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Tel: 0208 6078 339 Office room: 2E7 Workshop time (if you need extra help): Tuesday at 2.00 to 3.10 pm Lessons times: IRS1.

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Presentation on theme: "Tel: 0208 6078 339 Office room: 2E7 Workshop time (if you need extra help): Tuesday at 2.00 to 3.10 pm Lessons times: IRS1."— Presentation transcript:

1 Email: Tel: 0208 6078 339 Office room: 2E7 Workshop time (if you need extra help): Tuesday at 2.00 to 3.10 pm Lessons times: IRS1 With Jeeshan: Mon: 2.00 (2C12) Tues: 3.25 (2C12) With Alison: Wed: 10.20 (2E9) Fri: 9.00 (2E9) IRS2 With Jeeshan: Mon: 3.20 (2E6) Wed: 11.50 (2E6) With Adrian: Tue: 2.00 (2E6) Thu: 9.00 (2E6) IRS5 With Jeeshan: Mon: 10.20 (1E8) Fri: 3.20 (2E6) With Alison: Wed: 9.00 (1E8) Thu: 10.20 (2E6)

2 There are four modules we will be studying on this course: MODULES 1 & 2: The Nature and Purpose of Religious Art Here you will look at traditional Christian art, comparing it to the art of other religions, debating freedom of speech and looking at how contemporary art uses religious imagery today. MODULE 3: Religion, Art and Pop Culture This is split into two sections: Fiction and Humour. For ‘Humour’ we will look at things like The Simpsons and Futurama, as well as scripture, to look at the relationship between religion and humour. For ‘Fiction’ you will read and study two pieces of fiction: ‘Franny and Zooey’ by JD Salinger (a short prose novel) and ‘Watchmen’ by Alan Moore (a graphic novel).

3 VERY IMPORTANT: YOU NEED TO READ THESE TWO BOOKS FOR ‘RELIGION, ART AND POPCULTURE’ (MODULE 3) OF THE COURSE There should be three copies of each novel in the college library. Though buying them should cost less than £20 and you can sell them back to the college book shop (though not at full price) at the end of the year. You will have to read and complete ‘Franny and Zooey’ for a homework due in at the first half term (2 ND NOVEMBER). So get this novel and read it ASAP. ‘Watchmen’ will have to be read and the homework handed in first lesson after xmas. We will study both books in class in January.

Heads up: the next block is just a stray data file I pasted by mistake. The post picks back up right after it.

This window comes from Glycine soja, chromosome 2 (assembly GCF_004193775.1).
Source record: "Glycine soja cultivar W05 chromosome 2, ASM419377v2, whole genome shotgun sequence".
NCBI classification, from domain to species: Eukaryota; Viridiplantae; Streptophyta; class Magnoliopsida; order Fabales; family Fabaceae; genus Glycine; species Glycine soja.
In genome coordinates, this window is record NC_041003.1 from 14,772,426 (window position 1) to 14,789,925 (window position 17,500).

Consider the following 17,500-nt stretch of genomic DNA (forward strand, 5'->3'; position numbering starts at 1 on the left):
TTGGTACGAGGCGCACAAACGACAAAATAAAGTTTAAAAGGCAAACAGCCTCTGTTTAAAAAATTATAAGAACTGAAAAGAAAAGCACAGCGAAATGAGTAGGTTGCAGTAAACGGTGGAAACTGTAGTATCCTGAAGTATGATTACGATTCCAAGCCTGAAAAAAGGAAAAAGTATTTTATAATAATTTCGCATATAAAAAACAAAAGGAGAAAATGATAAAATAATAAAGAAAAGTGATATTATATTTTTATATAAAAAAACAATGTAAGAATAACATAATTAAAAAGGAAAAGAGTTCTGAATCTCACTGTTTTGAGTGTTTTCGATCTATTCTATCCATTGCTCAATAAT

4 As with the ‘Philosophy of Religion’ course that you will be studying with either Adrian or Allison, the written exam for ‘Religion, Art and the Media’ will be sat in either May or June 2010. There is no coursework for either course, but you will have to answer four essay length questions in each exam. This is why hand written homework is extremely important, we need to help guide your writing and make sure you are up to standard. Lack of completion of homework will result in your removal from the course. MODULE 4: Cyber Religion and TV Religion Again, this is split into two sections: cyber religion and TV religion. For ‘cyber religion’ you will look at virtual religion (interactive sites like Second Life) as well as looking at the breadth of religious websites and communication online. For ‘TV religion’ we will look at how British broadcasting of religion has changed and will focus on the televangelists of America. ALL RESOURCES USED IN CLASS CAN BE FOUND AT: WWW.RICHMOND-PHILOSOPHY.NET OR ON BLACKBOARD

5 Q. What do we mean by ‘sources of religious authority’? The sources of authority in religion are the things that provide or build faith or belief in religious worshippers.

6 THE SOURCES OF RELIGIOUS AUTHORITY RELIGIOUS ART SCRIPTURE TRADITION RELIGIOUS EXPERIENCE REASON The communication of theological concepts through visual imagery. The holy texts of a religion. Primary scripture are holy books like the Bible and Qu’ran. Secondary scripture are guidance notes like the Catechisms (for Catholics), and the Hadiths (for Muslims). These are the customs and practices of a faith. Tradition is enforced by the organisational aspect of a religion: church leaders / imams etc, Religious experience is private and subjective. They are said to take several forms, such as visions (e.g. the burning bush), mystical experiences (e.g. St. Teresa’s spiritual marriage), and conversion (which is usually the result of any of the previous types). Reason is the opposite of ‘blind’ faith, it is when a believer takes a rational approach to his or her faith to gain a further understanding of their faith, e.g. through debate and logical argumentation.





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